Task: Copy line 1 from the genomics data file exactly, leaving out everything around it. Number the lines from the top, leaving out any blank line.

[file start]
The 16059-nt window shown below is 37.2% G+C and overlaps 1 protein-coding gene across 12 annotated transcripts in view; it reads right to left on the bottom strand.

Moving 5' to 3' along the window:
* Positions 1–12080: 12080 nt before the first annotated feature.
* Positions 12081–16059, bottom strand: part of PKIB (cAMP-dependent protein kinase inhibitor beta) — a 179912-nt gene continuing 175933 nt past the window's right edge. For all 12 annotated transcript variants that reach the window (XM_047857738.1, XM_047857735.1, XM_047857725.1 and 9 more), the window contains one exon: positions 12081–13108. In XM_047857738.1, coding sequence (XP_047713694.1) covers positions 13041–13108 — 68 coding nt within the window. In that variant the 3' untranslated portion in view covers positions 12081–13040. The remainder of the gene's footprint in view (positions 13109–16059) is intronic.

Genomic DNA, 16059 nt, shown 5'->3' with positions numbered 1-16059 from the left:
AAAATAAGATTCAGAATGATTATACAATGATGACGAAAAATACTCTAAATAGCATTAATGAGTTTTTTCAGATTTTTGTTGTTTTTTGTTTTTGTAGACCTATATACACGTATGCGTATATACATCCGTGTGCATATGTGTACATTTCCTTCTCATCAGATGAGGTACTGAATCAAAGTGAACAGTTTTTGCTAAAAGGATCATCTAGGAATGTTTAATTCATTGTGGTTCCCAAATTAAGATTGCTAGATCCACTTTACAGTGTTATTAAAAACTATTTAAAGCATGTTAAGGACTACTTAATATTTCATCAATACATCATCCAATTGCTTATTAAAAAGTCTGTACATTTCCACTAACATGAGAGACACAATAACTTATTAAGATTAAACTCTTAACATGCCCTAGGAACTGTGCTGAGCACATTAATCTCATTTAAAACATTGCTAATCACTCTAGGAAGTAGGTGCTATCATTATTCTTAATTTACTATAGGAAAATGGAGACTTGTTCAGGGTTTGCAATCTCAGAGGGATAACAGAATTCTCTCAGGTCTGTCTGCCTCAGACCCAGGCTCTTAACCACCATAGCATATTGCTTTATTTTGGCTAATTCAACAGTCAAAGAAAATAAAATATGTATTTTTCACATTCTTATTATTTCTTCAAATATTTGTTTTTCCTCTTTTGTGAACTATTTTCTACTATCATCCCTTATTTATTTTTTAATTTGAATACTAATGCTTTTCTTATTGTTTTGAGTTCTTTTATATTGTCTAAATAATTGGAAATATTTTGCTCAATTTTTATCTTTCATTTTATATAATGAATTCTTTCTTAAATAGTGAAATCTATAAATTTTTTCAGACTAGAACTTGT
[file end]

The 16059-nt window shown below is 37.2% G+C and overlaps 1 protein-coding gene across 12 annotated transcripts in view; it reads right to left on the bottom strand.